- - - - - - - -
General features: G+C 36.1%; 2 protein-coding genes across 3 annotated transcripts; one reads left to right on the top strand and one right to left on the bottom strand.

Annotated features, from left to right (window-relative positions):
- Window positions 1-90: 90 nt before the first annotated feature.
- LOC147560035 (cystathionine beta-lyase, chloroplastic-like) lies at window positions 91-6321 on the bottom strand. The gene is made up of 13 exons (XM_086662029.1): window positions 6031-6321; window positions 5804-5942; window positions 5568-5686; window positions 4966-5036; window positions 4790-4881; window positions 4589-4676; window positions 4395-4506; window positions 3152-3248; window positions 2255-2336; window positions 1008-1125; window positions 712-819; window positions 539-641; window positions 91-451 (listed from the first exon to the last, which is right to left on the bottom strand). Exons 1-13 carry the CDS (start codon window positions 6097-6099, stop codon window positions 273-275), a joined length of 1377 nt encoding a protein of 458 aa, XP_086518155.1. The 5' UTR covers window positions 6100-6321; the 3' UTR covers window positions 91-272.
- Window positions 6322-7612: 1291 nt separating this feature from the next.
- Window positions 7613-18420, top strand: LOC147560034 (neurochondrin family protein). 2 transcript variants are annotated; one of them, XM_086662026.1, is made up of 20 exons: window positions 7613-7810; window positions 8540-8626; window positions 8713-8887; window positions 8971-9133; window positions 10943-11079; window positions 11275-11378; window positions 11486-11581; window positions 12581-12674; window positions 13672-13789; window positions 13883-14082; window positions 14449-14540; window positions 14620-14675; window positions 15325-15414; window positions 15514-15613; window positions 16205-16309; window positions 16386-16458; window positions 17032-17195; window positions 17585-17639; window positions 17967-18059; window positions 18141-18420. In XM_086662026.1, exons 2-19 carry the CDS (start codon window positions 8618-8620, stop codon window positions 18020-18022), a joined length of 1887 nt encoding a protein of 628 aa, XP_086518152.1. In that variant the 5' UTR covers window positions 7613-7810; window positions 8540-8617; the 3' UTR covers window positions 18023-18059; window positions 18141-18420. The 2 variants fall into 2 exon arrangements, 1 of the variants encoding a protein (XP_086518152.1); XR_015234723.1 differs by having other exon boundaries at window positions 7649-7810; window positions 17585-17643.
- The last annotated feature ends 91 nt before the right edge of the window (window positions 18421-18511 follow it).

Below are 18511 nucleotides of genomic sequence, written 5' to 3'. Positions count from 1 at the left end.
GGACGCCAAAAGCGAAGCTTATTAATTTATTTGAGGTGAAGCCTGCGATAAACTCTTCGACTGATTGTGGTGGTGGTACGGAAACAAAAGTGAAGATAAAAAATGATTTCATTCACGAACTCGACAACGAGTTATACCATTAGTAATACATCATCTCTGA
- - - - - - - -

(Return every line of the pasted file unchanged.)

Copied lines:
General features: G+C 36.1%; 2 protein-coding genes across 3 annotated transcripts; one reads left to right on the top strand and one right to left on the bottom strand.

Annotated features, from left to right (window-relative positions):
- Window positions 1-90: 90 nt before the first annotated feature.
- LOC147560035 (cystathionine beta-lyase, chloroplastic-like) lies at window positions 91-6321 on the bottom strand. The gene is made up of 13 exons (XM_086662029.1): window positions 6031-6321; window positions 5804-5942; window positions 5568-5686; window positions 4966-5036; window positions 4790-4881; window positions 4589-4676; window positions 4395-4506; window positions 3152-3248; window positions 2255-2336; window positions 1008-1125; window positions 712-819; window positions 539-641; window positions 91-451 (listed from the first exon to the last, which is right to left on the bottom strand). Exons 1-13 carry the CDS (start codon window positions 6097-6099, stop codon window positions 273-275), a joined length of 1377 nt encoding a protein of 458 aa, XP_086518155.1. The 5' UTR covers window positions 6100-6321; the 3' UTR covers window positions 91-272.
- Window positions 6322-7612: 1291 nt separating this feature from the next.
- Window positions 7613-18420, top strand: LOC147560034 (neurochondrin family protein). 2 transcript variants are annotated; one of them, XM_086662026.1, is made up of 20 exons: window positions 7613-7810; window positions 8540-8626; window positions 8713-8887; window positions 8971-9133; window positions 10943-11079; window positions 11275-11378; window positions 11486-11581; window positions 12581-12674; window positions 13672-13789; window positions 13883-14082; window positions 14449-14540; window positions 14620-14675; window positions 15325-15414; window positions 15514-15613; window positions 16205-16309; window positions 16386-16458; window positions 17032-17195; window positions 17585-17639; window positions 17967-18059; window positions 18141-18420. In XM_086662026.1, exons 2-19 carry the CDS (start codon window positions 8618-8620, stop codon window positions 18020-18022), a joined length of 1887 nt encoding a protein of 628 aa, XP_086518152.1. In that variant the 5' UTR covers window positions 7613-7810; window positions 8540-8617; the 3' UTR covers window positions 18023-18059; window positions 18141-18420. The 2 variants fall into 2 exon arrangements, 1 of the variants encoding a protein (XP_086518152.1); XR_015234723.1 differs by having other exon boundaries at window positions 7649-7810; window positions 17585-17643.
- The last annotated feature ends 91 nt before the right edge of the window (window positions 18421-18511 follow it).

Below are 18511 nucleotides of genomic sequence, written 5' to 3'. Positions count from 1 at the left end.
GGACGCCAAAAGCGAAGCTTATTAATTTATTTGAGGTGAAGCCTGCGATAAACTCTTCGACTGATTGTGGTGGTGGTACGGAAACAAAAGTGAAGATAAAAAATGATTTCATTCACGAACTCGACAACGAGTTATACCATTAGTAATACATCATCTCTGA